3M (MMM.N) has reached an agreement to pay $6.01 billion to resolve approximately 260,000 lawsuits filed by current and former U.S. military personnel who alleged hearing loss due to the use of the company’s earplugs, a source familiar with the matter disclosed.
This settlement follows 3M’s earlier unsuccessful bid this year to transfer the massive litigation, which had burgeoned into the most extensive mass tort lawsuit in U.S. history, to bankruptcy court as an attempt to cap its financial obligations.
The payment will be disbursed primarily over the next five years, according to the knowledgeable source. Reports signaling an impending settlement caused a 5% upswing in 3M’s shares on Monday.
Analysts had estimated potential liabilities stemming from the earplug lawsuits at up to $10 billion.
Both a representative from 3M and legal representatives for the military service members declined immediate comment on the matter.
3M had acquired Combat Arms earplugs from Aearo Technologies in 2008.
These earplugs were used by the U.S. military from 2003 to 2015 during training and deployment, including missions in Afghanistan and Iraq.
Plaintiffs in the lawsuits asserted that 3M concealed design flaws, manipulated test outcomes, and failed to furnish proper instructions for the earplugs’ appropriate use, resulting in hearing impairments.
The legal actions were centralized before U.S. District Judge M. Casey Rodgers in Pensacola, Florida federal court in 2019, accounting for around 30% of federal court cases nationwide at their peak.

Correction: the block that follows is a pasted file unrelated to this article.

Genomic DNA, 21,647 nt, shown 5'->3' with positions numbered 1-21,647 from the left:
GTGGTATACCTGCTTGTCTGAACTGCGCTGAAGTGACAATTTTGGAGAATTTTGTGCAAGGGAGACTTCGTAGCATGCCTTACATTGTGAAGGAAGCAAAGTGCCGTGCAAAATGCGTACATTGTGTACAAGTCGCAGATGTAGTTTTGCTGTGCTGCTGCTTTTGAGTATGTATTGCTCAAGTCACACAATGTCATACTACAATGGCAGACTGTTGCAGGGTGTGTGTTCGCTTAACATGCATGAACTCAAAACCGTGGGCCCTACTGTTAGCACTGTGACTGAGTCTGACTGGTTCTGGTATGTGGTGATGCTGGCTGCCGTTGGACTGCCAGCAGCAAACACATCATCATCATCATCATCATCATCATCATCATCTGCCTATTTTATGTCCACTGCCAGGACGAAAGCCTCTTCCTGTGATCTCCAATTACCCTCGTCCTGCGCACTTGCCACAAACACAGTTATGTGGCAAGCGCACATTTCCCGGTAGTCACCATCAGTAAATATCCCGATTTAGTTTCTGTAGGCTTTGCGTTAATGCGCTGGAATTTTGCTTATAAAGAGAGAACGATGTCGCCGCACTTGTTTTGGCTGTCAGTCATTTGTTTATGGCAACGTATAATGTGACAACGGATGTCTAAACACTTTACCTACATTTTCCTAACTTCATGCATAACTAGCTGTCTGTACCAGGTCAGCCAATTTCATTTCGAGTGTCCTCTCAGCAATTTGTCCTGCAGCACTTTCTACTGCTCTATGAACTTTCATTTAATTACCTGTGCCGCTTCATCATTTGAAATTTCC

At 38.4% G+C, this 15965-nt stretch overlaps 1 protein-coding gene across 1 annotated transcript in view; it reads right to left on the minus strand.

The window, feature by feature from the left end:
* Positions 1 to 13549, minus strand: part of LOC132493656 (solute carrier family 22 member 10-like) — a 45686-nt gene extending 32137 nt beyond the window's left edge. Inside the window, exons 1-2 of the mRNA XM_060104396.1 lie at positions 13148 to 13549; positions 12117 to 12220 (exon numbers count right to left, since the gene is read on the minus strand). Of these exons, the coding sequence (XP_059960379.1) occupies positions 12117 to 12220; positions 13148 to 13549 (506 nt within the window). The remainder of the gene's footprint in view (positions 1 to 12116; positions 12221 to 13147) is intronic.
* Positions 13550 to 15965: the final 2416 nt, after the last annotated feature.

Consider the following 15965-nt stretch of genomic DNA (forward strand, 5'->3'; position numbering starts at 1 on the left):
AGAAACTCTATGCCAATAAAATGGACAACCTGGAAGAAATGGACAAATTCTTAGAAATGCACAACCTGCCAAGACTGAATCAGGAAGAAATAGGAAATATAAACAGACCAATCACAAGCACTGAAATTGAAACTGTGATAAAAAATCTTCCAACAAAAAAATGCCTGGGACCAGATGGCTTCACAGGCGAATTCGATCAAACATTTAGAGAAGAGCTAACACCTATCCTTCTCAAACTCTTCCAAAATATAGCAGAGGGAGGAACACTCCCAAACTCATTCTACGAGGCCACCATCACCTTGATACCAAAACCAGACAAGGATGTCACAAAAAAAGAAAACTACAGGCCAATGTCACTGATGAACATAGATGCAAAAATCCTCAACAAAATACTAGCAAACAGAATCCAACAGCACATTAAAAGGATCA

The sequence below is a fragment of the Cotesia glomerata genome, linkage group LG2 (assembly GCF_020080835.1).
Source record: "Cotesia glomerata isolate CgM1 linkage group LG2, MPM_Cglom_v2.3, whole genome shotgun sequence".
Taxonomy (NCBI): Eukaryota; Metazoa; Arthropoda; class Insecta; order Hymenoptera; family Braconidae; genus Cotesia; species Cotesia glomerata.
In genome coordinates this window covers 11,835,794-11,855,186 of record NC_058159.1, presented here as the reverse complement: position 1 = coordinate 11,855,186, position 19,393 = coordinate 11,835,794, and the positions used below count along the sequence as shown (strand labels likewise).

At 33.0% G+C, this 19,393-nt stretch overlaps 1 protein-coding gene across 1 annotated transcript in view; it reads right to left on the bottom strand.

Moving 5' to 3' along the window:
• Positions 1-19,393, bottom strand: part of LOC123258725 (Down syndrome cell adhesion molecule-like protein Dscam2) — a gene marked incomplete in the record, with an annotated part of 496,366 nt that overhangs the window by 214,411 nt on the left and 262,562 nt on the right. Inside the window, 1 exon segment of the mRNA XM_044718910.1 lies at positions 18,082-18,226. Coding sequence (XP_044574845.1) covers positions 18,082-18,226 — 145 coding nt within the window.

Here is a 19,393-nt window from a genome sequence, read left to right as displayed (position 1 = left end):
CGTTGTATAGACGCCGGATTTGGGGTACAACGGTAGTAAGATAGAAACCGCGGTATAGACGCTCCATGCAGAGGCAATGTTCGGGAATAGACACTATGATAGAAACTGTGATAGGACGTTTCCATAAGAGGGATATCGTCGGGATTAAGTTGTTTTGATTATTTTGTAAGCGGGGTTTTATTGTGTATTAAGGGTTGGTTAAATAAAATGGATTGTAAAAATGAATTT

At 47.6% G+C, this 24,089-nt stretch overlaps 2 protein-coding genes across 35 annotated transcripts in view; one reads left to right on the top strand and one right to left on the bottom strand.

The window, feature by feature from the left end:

Of the 16 earplug cases that proceeded to trial, 3M lost 10, leading to a collective award of roughly $265 million to 13 plaintiffs.
Aearo declared bankruptcy in July 2022, with 3M committing $1 billion to address its earplug-related liabilities.
3M contended that the mass litigation was unjust as Judge Rodgers had excluded scientifically favorable evidence from the trials and permitted numerous unverified claims to congest the court’s docket.
Nevertheless, a bankruptcy judge dismissed the bankruptcy claim in June, determining that Aearo’s financial distress did not warrant such action.
The settlement announced on Monday follows a mere two months after 3M unveiled a tentative $10.3 billion accord with several U.S. public water systems to settle allegations of water contamination by per- and polyfluoroalkyl substances (PFAS), often referred to as “forever chemicals.”
However, this agreement remains pending, as 22 U.S. states and territories seek to thwart it, arguing that it inadequately holds 3M responsible.